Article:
“For me, theatre is above all the place for questions and not for answers” – F. Zeller

“For me, theatre is above all the place for questions and not for answers” – F. Zeller

Robert Tanitch reviews The Height of the Storm at Wyndham’s Theatre, London WC2

Florian Zeller, the multi-award winning French novelist and playwright, is having as big a success on the London stage as he is having on the Paris stage. He is the first French playwright since Jean Anouilh to do that.

Zeller can be deadly serious as he showed in The Mother and its companion piece, The Father, two plays dealing with dementia. He can also be very funny as he showed in The Truth and its companion piece, The Lie.

Eileen Atkins in The Height of the Storm - Credit Richard Hubert Smith

Eileen Atkins in The Height of the Storm

The Height of Storm is about love, dementia, death and grief. Jonathan Pryce and Eileen Atkins are excellent as an elderly couple who have been married for 50 years.

Zeller’s mysterious and moving 90-minute play, translated by Christopher Hampton and directed by Jonathan Kent, is going to intrigue and puzzle audiences as to what is actually going and even who is alive and who is dead.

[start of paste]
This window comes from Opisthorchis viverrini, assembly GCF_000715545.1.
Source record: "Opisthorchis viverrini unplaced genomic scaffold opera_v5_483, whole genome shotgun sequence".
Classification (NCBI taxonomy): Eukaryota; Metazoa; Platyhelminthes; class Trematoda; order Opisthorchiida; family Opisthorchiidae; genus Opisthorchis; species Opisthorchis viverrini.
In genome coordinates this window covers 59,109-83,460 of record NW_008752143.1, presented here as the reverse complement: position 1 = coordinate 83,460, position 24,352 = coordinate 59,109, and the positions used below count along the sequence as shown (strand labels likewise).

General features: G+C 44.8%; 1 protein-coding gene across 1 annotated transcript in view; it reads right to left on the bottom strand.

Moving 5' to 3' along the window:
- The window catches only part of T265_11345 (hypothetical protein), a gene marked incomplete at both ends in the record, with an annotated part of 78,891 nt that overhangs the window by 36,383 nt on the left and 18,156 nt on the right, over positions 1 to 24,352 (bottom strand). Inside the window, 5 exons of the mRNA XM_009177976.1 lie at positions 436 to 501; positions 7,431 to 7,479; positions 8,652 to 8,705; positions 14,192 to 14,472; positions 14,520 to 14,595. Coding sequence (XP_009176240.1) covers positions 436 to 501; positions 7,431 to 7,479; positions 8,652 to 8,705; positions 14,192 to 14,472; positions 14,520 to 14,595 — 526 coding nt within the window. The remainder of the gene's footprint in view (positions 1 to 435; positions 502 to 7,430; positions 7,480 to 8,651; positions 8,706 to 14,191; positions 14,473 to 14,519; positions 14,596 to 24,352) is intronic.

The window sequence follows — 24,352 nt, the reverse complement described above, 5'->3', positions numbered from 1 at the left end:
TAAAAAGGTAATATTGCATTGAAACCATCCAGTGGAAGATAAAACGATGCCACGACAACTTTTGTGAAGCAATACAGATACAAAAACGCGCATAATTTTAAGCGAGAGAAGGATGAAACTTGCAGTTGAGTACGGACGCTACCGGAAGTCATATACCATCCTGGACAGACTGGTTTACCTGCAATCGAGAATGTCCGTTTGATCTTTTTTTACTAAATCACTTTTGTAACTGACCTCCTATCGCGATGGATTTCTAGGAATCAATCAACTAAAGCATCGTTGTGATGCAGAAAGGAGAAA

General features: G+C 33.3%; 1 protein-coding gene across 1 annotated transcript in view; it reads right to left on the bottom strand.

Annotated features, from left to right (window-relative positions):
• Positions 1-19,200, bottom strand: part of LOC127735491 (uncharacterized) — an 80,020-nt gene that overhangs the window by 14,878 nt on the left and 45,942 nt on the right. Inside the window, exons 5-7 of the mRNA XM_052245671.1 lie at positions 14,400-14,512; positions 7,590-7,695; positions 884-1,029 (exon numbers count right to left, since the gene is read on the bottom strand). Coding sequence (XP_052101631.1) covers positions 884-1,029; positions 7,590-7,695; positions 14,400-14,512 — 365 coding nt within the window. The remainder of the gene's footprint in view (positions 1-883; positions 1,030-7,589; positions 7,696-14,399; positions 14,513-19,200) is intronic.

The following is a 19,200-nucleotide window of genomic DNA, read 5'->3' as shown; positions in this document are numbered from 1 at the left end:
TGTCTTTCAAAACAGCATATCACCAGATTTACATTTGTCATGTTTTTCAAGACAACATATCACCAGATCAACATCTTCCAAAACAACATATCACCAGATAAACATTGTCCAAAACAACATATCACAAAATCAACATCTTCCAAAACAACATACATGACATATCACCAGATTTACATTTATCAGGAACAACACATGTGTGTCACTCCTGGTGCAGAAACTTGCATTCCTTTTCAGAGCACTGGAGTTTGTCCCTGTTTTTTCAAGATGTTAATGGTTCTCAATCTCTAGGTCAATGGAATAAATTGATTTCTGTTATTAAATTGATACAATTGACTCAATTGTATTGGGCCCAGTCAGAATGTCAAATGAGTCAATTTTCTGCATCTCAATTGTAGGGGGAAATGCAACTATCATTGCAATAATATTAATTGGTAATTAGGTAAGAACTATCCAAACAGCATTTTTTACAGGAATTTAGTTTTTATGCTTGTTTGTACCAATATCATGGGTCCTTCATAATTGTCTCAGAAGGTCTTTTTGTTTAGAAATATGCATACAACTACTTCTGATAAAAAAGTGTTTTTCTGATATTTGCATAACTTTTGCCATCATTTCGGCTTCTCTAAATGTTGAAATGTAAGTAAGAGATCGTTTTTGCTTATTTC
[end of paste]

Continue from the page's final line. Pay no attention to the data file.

You think people are dead but that is not always the case. It is difficult sometimes to know who is actually being talked about and to whom. “I’m still here,” says the old husband, when he is patently not.

Zeller believes the theatre is a place for questions, not answers, and constantly leaves the audience in doubt. And it is this uncertainty which makes his play so interesting. Just when you think you have cracked the puzzle, Zeller surprises with an unexpected entrance.

The husband worries that he will not be able to cope if his wife dies before him. His wife promises she will not die before him. They know of an elderly couple who committed suicide because they could not bear the idea of being parted by death.

Their grown-up children want to put their dad, who can no longer cope, into a home. Their mum tells them in no uncertain terms what they can do.

But just because dad is suffering from dementia it does not mean all the action is going on in his muddled mind. Zeller is more complex than that.

Robert Tanitch Mature Times theatre reviewerSince there is so much to work out whilst you are in the theatre and plenty to discuss when you come out of the theatre, I am certain there are going to be lots of people who will be eager to see the play again.

The Height of the Storm is that good.

To learn more about Robert Tanitch and his reviews, click here to go to his website